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Email Scams - 5 Ways to Avoid Being Tricked
Emails scams are often more subtle than you’d expect; they generally won’t set off any flashing lights or alarm bells like when someone is trying to steal a car. But just like with other forms of break-ins or robberies, there are signs to watch out for.
Some of these signs are obvious while others can be just clever enough to make you stop and think. Thinking is the key word here, however, and scams can be easily avoided if you follow some simple rules.
1. Read every email with a critical eye
The first thing you need to do is to take a critical approach to any emails that land in your inbox.
If a letter from your “bank” looks like it’s been written by a 12 year old with bad spelling, it’s definitely a fake. Alternatively, you really need to change banks.
Also watch out for emails that are written entirely in caps. Unless you regularly get shouted emails, you can generally assume that caps mean that it’s a scam email.
An email with a strange sender name or one that doesn’t match the email address should also set off alarm bells. Never click any links or download any attachments if you have doubts about an email, especially if you don’t know the sender.
It’s basically a good idea to employ the old casino principle of JDLR – be wary of something if it Just Doesn’t Look Right.
2. Don’t give out personal information
Your bank or PayPal are never going to ask you for personal information in an email. This just doesn’t happen.
If you are genuinely worried that it may be genuine (it’s not), ignore the email and contact the bank or institution directly to see if any action is required (it isn’t). Never give out your account number or password via email.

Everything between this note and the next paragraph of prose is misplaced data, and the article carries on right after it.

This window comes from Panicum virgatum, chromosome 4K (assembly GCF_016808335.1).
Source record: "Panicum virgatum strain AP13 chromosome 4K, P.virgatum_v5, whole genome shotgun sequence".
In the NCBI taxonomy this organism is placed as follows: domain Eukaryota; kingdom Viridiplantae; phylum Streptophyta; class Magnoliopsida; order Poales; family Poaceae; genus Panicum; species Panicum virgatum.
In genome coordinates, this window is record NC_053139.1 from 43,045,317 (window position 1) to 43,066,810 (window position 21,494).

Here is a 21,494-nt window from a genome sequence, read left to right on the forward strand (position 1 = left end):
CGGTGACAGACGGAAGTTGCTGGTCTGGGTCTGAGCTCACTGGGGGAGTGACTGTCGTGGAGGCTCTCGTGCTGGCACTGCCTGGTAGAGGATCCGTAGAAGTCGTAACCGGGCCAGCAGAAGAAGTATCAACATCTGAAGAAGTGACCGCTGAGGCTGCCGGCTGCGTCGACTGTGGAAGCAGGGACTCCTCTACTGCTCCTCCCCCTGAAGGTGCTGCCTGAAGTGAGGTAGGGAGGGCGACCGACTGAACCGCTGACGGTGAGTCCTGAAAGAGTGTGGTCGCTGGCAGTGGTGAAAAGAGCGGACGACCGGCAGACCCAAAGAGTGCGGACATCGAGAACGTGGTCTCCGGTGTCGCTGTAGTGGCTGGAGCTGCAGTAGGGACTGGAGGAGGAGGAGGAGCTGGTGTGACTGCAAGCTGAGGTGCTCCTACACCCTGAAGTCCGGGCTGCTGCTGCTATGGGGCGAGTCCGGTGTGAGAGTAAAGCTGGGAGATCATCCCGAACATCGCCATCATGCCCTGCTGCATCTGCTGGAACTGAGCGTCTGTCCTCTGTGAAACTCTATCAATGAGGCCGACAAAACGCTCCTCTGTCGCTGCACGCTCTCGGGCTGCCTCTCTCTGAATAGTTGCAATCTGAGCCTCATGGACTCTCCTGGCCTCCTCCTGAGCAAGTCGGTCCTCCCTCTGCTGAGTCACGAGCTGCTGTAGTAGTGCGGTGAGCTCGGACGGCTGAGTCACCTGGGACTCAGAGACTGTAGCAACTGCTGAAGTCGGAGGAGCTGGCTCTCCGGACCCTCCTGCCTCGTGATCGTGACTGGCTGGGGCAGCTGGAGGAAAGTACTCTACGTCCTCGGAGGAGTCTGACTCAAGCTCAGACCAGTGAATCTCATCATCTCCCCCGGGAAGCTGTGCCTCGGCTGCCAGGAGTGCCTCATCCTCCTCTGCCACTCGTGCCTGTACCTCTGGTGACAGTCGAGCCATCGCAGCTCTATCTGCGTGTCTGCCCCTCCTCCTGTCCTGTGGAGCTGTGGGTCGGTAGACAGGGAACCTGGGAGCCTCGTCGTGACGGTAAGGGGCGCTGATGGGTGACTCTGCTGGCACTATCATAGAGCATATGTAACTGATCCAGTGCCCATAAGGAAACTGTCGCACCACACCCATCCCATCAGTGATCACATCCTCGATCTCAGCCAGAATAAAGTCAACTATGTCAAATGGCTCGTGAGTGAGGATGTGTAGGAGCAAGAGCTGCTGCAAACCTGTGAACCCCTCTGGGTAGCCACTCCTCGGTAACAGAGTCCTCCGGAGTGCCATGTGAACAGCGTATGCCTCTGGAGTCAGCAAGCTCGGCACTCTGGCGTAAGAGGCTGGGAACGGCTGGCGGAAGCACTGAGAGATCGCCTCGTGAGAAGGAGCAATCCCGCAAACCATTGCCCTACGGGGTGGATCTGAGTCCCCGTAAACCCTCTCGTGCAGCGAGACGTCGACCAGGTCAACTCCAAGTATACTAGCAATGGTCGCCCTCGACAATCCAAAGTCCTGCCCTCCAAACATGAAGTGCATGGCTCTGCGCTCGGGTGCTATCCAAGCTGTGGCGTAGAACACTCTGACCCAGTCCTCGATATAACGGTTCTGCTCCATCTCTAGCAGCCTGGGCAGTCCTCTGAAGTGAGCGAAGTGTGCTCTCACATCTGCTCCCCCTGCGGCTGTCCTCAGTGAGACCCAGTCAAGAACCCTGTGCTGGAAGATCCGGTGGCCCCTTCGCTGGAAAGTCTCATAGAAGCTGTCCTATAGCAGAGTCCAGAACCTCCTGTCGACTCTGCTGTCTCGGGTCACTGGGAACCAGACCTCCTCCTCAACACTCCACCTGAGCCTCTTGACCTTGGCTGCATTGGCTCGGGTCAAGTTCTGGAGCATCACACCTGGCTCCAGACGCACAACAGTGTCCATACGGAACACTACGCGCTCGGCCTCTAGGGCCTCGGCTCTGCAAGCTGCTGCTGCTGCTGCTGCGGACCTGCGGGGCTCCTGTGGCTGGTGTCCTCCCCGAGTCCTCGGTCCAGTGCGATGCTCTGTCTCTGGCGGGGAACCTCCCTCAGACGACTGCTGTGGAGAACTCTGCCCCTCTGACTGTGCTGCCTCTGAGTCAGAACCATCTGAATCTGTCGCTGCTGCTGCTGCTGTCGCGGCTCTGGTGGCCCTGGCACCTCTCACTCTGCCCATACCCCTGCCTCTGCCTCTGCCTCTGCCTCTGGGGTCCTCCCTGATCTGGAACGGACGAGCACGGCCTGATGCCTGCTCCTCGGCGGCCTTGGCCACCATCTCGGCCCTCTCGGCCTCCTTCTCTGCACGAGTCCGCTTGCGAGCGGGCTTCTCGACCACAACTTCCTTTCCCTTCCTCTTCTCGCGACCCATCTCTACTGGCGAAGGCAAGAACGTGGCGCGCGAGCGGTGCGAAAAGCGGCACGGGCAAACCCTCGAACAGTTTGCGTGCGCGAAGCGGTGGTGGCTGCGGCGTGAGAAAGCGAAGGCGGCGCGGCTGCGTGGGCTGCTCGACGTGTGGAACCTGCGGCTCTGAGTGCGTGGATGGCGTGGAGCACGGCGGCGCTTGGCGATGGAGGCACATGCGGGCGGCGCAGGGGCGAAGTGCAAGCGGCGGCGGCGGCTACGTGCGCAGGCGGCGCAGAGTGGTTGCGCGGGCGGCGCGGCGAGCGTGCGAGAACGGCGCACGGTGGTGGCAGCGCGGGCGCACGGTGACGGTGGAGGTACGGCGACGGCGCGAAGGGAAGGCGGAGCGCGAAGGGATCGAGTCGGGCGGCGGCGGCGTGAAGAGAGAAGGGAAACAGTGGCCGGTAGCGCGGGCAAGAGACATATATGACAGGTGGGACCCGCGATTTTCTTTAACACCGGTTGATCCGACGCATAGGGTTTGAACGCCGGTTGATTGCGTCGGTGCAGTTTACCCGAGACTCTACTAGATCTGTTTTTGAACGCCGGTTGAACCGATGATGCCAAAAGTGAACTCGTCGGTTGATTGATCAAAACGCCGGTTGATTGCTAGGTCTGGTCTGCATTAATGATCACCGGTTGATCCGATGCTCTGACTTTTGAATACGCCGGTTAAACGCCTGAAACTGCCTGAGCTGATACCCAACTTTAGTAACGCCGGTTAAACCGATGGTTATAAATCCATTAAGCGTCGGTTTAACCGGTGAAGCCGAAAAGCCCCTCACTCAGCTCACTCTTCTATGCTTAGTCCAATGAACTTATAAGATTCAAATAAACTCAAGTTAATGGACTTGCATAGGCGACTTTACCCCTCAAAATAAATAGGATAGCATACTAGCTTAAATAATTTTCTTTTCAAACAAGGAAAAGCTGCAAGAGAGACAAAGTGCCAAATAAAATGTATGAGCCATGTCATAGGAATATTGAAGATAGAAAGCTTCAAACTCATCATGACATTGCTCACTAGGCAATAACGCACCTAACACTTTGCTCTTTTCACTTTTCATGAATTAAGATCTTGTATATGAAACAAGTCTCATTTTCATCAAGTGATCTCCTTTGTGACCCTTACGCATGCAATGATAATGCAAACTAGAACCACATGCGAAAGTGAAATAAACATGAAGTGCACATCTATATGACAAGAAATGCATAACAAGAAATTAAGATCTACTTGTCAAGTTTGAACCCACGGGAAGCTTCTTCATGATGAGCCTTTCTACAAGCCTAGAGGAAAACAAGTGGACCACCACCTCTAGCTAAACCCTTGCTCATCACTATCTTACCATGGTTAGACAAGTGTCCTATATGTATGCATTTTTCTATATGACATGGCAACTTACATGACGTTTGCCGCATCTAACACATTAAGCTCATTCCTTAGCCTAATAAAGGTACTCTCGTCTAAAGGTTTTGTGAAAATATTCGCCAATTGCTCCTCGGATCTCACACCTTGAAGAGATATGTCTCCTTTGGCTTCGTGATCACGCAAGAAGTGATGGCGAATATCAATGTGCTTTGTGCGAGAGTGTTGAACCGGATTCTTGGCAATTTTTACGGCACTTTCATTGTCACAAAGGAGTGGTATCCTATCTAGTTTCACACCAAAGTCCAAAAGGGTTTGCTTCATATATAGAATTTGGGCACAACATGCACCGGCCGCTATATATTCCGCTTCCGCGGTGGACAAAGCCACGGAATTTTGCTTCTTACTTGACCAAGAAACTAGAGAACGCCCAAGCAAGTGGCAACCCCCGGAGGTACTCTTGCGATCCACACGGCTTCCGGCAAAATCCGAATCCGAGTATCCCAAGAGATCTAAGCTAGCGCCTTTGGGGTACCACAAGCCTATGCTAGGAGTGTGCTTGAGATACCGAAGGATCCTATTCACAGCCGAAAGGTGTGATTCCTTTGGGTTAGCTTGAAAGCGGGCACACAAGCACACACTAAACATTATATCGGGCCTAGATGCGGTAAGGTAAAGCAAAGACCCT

3. Don’t send anyone money
Some of the oldest scams in the business will ask you to send money in some form.
A famous example is where a prince asks you to help him access his saving account or transfer money from overseas. All he needs is for you to cover the administrative fees and you’ll be handsomely rewarded with a sum of money that’s far in excess of your original investment.
Just like all those princes you used to read about in fairy tales, this one isn’t real either.
4. Apply common sense
If you get an email telling you that you’ve won a lottery, you can guess that it’s a fake. The same principle applies to competitions that you didn’t enter.
One of the ways that scammers work is by appealing to people’s curiosity or naivety. There’s probably a small child in each of us that wants to reach out and grab the shiny prize. However, this is one of those occasions when you need to ignore your inner child and channel the responsible adult section of your brain.
You probably haven’t won the lotto or a prize, but you will end up richer if you avoid the obvious phishing scam in your inbox. If it does seem true and you really must know, look the company up and phone them.
But remember: exercise caution!
5. Stay calm
Scammers will often send threatening emails that try to make you act quickly out of fear. Your account is about to be closed, or a friend is in trouble, or you left the iron on and they’re the only ones who can turn it off. That type of thing.
If the letter is telling you that an urgent action is required, stop and think about it. Does it sound logical? Can you directly contact whoever the threat is from or the person it is related to? Scammers put a time limit on an email to panic you into action.
So stay calm, think about what you’re being asked, and then calmly delete the email and empty your thrash.
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